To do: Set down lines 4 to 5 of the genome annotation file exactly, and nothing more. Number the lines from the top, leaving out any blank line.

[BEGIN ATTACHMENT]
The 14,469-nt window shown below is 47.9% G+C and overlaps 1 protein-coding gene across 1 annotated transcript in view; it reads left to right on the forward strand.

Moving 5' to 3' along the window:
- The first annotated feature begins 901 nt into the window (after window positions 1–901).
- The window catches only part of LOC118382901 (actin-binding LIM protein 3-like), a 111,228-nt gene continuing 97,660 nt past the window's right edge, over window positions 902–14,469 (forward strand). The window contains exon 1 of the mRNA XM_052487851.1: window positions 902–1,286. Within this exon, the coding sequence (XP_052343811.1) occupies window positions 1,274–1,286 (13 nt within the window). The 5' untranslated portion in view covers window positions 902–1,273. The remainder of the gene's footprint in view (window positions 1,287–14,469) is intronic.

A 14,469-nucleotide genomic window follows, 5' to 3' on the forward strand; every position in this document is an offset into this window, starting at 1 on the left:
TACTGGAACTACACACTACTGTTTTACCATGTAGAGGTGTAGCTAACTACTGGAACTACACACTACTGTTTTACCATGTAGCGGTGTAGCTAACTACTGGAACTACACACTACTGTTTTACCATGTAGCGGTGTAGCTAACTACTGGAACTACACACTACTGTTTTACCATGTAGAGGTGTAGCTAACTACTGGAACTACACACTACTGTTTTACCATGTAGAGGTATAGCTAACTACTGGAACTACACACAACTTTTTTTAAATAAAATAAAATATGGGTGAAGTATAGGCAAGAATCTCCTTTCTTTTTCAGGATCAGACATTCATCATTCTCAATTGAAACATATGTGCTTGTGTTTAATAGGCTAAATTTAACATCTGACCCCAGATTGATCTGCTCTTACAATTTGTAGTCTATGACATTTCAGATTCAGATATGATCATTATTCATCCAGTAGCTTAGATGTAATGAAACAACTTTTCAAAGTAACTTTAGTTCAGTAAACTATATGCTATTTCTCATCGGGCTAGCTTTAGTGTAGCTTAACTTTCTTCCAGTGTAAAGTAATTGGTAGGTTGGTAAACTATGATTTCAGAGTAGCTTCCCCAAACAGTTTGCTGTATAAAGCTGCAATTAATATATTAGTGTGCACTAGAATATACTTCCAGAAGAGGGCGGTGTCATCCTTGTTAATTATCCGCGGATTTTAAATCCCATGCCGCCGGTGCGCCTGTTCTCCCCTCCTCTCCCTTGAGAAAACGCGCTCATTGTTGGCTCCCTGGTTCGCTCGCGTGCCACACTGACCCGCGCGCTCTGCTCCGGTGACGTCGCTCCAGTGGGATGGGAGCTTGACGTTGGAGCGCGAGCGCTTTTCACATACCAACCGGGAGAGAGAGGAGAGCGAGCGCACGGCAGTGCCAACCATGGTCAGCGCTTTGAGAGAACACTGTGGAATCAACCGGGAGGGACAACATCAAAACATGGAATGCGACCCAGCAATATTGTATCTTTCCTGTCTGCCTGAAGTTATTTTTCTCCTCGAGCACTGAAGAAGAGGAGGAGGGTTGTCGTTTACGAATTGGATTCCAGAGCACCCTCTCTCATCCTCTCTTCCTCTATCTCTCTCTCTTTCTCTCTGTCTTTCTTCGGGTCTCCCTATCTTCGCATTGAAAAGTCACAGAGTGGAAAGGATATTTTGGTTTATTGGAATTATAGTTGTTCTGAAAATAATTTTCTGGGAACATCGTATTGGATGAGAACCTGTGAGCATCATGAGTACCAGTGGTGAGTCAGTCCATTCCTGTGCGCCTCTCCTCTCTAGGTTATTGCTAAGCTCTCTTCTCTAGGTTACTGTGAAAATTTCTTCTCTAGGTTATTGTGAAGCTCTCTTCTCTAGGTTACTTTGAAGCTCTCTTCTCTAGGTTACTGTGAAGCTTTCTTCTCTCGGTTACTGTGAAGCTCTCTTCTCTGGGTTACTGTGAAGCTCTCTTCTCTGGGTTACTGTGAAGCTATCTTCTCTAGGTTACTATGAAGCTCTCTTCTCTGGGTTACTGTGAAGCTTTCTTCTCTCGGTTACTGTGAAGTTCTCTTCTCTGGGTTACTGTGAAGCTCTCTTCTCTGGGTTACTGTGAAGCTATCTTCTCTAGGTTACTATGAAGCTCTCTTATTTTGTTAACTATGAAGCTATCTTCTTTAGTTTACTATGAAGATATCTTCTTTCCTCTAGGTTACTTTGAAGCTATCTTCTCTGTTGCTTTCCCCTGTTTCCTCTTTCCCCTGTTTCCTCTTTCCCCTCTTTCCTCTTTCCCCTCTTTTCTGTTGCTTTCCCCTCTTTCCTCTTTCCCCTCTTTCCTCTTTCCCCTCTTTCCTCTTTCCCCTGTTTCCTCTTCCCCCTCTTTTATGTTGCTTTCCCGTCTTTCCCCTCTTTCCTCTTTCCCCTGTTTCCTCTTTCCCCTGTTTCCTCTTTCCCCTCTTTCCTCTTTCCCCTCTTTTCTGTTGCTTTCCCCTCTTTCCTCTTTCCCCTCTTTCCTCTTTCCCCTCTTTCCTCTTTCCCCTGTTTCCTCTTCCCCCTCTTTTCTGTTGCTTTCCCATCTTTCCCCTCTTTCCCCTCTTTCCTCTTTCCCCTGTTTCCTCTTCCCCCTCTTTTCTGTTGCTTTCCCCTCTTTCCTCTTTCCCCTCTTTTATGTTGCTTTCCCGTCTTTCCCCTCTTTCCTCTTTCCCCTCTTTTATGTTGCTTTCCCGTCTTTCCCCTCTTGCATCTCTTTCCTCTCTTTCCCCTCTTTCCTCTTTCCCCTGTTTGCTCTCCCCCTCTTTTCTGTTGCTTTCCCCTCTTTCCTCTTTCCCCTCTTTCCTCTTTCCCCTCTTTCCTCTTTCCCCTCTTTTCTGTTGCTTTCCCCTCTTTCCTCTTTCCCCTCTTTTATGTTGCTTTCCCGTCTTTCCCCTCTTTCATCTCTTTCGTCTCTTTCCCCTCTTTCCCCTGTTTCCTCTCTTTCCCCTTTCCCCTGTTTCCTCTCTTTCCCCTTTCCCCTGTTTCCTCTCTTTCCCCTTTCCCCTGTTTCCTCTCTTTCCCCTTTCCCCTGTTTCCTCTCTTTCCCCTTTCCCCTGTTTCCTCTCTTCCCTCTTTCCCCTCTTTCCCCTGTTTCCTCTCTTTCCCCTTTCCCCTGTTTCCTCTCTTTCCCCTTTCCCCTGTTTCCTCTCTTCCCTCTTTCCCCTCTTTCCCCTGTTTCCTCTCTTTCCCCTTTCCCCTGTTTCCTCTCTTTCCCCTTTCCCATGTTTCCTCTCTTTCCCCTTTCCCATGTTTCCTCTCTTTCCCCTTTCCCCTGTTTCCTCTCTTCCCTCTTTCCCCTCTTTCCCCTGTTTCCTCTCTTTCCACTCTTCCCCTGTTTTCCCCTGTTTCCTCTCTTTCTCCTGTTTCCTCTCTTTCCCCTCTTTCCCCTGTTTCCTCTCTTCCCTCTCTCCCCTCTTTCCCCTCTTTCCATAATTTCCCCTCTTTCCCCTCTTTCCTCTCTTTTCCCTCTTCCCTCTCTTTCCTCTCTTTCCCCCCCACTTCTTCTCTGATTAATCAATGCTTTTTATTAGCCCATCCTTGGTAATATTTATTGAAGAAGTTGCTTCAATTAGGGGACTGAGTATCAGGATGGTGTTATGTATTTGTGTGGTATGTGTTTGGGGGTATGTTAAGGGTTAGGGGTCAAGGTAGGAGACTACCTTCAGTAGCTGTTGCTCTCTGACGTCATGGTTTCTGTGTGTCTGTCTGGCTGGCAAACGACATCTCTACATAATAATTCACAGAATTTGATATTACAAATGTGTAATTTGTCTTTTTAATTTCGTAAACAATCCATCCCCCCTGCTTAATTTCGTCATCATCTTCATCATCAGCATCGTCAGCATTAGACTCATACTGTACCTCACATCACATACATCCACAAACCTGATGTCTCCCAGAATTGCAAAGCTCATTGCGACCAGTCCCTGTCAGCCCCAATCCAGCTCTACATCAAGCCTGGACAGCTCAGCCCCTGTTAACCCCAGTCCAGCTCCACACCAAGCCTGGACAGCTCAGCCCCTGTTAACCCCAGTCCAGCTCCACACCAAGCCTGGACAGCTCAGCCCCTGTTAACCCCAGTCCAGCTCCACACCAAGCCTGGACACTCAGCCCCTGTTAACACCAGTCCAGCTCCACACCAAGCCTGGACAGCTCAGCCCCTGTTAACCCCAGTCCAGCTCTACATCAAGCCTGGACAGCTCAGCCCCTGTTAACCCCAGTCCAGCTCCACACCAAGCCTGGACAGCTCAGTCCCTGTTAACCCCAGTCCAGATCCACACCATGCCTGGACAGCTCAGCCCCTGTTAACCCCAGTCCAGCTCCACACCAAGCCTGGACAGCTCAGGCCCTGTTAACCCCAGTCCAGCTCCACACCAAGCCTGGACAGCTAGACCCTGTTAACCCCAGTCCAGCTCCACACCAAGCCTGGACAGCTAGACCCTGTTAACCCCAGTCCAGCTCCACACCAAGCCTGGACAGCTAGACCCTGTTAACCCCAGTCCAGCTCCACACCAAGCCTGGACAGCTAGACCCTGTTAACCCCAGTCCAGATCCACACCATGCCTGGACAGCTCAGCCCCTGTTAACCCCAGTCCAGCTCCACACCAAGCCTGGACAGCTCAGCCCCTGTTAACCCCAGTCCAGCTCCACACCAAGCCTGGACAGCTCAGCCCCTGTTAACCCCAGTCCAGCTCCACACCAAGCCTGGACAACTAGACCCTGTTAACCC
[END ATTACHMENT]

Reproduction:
- The window catches only part of LOC118382901 (actin-binding LIM protein 3-like), a 111,228-nt gene continuing 97,660 nt past the window's right edge, over window positions 902–14,469 (forward strand). The window contains exon 1 of the mRNA XM_052487851.1: window positions 902–1,286. Within this exon, the coding sequence (XP_052343811.1) occupies window positions 1,274–1,286 (13 nt within the window). The 5' untranslated portion in view covers window positions 902–1,273. The remainder of the gene's footprint in view (window positions 1,287–14,469) is intronic.

A 14,469-nucleotide genomic window follows, 5' to 3' on the forward strand; every position in this document is an offset into this window, starting at 1 on the left: